|NJ’s Brownfield Resources and Outlook|
Volume 3, Number 2
The enactment of New Jersey’s Brownfield and Contaminated Site Remediation Act (BCSRA) in 1998 triggered the cleanup of problem sites all over the state, particularly near rail stations. Formerly unusable property has been transformed into economically vibrant retail and office space, needed recreation areas and thousands of housing units. This success is the result of an extensive state-sponsored support system designed to help municipalities and developers assess, acquire and finance the remediation and redevelopment of contaminated properties.
Responsibility for brownfields redevelopment rests within the Department of Community Affairs (DCA) and the Department of Environmental Protection. Policy leadership comes from three activities housed within DCA’s Office of Smart Growth (OSG):
Dr. Fran Hoffman, former director of OSG’s Brownfields Program, said planning money made available under former Governor McGreevey’s administration and the 1992 Local Redevelopment and Housing Law were also critical components in the success of brownfield cleanup in New Jersey. The statute authorizes municipalities to designate areas in need of redevelopment, uses eminent domain to acquire properties, names redevelopers, approves site-specific land use plans (density, open space, street pattern, etc.), and offers tax incentives, such as PILOTS (payments in lieu of taxes). She affirmed that BCSRA has had an enormous economic impact on the state that has affected not just residential and office development. “The industrial piece is also very important. There is a huge demand for warehousing facilities, particularly with port activity,” she said. “This is an important potential reuse of brownfields.”
In parallel and in response to the growing interest in brownfields, the New Jersey Department of Environmental Protection (NJDEP) established its own Office of Brownfield Reuse (OBR) in 2002 to coordinate remediation and reuse efforts and to pilot innovative approaches to expedite the revitalization process. The first major OBR initiative was the Brownfield Development Area (BDA) program. This program works in partnership with municipalities and neighborhoods that are impacted by multiple brownfield sites. The initiative coordinates planning, resources and remediation with a focus on reuse. Under the BDA approach, NJDEP works with selected communities to design and implement remediation and reuse plans for multiple brownfield properties simultaneously.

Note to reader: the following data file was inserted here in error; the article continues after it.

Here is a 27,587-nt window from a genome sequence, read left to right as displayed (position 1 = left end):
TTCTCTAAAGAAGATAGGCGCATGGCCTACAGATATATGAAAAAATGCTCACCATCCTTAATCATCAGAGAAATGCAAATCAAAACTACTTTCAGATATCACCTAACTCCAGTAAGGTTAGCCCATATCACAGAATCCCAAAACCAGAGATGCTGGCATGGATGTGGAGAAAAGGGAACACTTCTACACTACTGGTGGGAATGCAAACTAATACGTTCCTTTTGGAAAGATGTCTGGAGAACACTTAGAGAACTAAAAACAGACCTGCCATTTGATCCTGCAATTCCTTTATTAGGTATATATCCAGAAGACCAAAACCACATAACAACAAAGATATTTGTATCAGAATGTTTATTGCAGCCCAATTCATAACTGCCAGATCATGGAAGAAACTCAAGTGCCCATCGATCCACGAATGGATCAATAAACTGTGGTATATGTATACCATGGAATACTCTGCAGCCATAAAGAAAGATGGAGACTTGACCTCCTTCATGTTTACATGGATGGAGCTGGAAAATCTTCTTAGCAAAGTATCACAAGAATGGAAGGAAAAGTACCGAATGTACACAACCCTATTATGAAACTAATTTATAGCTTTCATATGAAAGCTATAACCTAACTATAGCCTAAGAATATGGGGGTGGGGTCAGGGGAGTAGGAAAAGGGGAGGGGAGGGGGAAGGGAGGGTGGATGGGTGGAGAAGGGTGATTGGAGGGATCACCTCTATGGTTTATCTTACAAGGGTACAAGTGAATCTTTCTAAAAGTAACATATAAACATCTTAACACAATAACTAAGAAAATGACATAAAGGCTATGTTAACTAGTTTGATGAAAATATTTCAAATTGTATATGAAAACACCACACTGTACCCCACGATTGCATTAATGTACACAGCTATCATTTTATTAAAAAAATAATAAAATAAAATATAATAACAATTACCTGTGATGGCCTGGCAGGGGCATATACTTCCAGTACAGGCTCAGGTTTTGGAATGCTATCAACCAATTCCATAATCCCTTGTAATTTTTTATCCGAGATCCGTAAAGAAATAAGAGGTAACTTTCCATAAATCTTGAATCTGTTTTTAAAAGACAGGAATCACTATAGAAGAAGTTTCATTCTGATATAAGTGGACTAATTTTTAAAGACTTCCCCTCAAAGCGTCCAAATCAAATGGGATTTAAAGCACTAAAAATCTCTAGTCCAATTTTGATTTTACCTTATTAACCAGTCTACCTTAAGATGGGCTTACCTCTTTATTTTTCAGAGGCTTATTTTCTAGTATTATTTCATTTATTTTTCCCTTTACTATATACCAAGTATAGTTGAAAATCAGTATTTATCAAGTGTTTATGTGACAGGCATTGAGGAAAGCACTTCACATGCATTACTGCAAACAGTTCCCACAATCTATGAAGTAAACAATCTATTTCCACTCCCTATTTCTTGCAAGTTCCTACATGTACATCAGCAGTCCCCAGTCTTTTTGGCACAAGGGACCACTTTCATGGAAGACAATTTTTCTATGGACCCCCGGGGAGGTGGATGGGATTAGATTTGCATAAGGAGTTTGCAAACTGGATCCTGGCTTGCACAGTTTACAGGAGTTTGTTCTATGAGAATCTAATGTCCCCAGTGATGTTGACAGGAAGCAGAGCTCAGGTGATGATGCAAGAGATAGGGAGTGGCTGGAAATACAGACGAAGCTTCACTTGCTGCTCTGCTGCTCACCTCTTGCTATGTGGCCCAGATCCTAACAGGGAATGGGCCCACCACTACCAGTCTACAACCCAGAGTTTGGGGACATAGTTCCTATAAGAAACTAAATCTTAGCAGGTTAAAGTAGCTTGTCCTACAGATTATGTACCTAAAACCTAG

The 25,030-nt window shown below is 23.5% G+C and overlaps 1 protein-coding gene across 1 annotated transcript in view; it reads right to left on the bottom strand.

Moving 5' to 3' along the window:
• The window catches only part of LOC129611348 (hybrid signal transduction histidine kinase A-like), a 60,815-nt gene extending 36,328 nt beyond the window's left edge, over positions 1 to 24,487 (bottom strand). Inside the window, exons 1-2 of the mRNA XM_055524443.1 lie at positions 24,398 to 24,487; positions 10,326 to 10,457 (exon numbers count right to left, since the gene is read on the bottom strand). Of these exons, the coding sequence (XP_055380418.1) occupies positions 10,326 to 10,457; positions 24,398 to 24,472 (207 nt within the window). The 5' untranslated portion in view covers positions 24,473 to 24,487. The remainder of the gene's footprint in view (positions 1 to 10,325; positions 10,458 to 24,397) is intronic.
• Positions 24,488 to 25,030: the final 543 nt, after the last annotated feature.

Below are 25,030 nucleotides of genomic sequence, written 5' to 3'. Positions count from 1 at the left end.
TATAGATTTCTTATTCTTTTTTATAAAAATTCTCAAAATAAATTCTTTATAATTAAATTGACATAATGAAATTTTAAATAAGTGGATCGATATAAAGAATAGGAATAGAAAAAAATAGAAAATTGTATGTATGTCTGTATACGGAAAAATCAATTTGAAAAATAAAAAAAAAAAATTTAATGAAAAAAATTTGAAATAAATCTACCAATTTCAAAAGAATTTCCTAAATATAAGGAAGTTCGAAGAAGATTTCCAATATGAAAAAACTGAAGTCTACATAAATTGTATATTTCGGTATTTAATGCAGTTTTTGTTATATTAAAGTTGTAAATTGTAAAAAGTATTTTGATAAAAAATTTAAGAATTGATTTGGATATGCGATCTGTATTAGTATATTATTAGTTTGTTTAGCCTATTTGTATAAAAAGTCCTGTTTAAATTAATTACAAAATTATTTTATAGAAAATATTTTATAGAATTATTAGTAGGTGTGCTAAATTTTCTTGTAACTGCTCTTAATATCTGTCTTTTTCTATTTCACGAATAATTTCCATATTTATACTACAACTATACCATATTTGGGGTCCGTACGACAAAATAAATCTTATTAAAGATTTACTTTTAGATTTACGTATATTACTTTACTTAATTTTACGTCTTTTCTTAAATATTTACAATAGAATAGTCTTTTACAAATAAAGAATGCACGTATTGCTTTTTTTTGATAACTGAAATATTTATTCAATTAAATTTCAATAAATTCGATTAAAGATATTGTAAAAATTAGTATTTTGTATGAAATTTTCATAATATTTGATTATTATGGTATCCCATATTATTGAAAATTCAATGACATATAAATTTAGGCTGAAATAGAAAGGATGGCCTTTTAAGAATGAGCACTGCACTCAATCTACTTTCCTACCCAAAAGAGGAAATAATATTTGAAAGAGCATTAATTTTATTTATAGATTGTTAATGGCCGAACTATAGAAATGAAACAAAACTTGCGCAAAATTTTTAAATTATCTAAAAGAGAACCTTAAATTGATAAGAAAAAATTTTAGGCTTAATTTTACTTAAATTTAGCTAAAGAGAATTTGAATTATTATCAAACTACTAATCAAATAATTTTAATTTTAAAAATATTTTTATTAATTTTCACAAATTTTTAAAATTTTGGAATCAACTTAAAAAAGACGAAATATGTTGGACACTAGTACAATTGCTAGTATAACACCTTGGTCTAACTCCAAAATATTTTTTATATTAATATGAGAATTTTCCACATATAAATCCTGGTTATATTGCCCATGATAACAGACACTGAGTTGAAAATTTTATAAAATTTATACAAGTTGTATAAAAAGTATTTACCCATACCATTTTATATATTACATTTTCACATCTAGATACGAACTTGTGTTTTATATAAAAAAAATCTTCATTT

Steven Kehayes, an environmental scientist, is the OBR lead investigator working with the USEPA PILOT program in Essex and Hudson counties, and with Jersey City, Newark and Orange specifically. In addition, Kehayes represents NJDEP on the New Jersey Transit Village Initiative Task Force. He noted that remediation of brownfields not only has environmental benefits, but has prompted many municipalities to take the initiative in pursuing redevelopment of these sites. He pointed out that there is an important community social benefit to cleanup initiatives: “Many brownfield sites are unsecured and they often become targets for vandalism, illegal dumping, illegal salvaging and other crime, and often become shelter for homeless transients.”
While the success of the New Jersey’s forward thinking on brownfields is undisputed, both Hoffman and Kehayes expressed concern that not enough resources have been allocated to perform the five-year mandatory DEP inspection of sites with approved engineering controls. In fact, Hoffman said that non-governmental organizations, such as The Guardian Trust are stepping in to fill that gap. Guardian Trust provides stewardship services (inspecting, monitoring, maintaining, tracking and reporting) for engineering controls, such as caps and pump and treat systems. It also provides specialized stewardship services for land use (institutional) controls, such as deed restrictions and easements.
Dr. Michael Greenberg, director of the National Center for Neighborhood and Brownfield Redevelopment at Rutgers University’s Bloustein School of Planning and Public Policy, offered his assessment of BCSRA. He acknowledged that the law has a positive effect for buyers. However, “I don’t see how it helps us encourage voluntary cleanups on the part of landowners who already own contaminated property, many of which are in distressed/blighted neighborhoods.” He suggested that more research is needed on who does and does not benefit from brownfield redevelopment policies. That being said, transit-oriented development, with its emphasis on redevelopment has been known to encourage cleanup of brownfields through a renewed interest in locations that have otherwise languished. Successful redevelopment of this kind can also inspire owners to clean up their properties in order to make better use of them or to sell to someone who will.
Even given these reservations, the redevelopment of brownfield properties has given new life to many communities throughout the state. Several of the projects highlighted in this issue are the result of the cleanup and reuse of a previous industrial property. For example, see:
From our November 2006 issue, see South Bound Brook in Somerset County Canal Crossing Nears Sellout and The Peninsula at Bayonne Harbor (MOTBY) Moves Forward for examples of other TOD projects moving forward on former brownfield sites.
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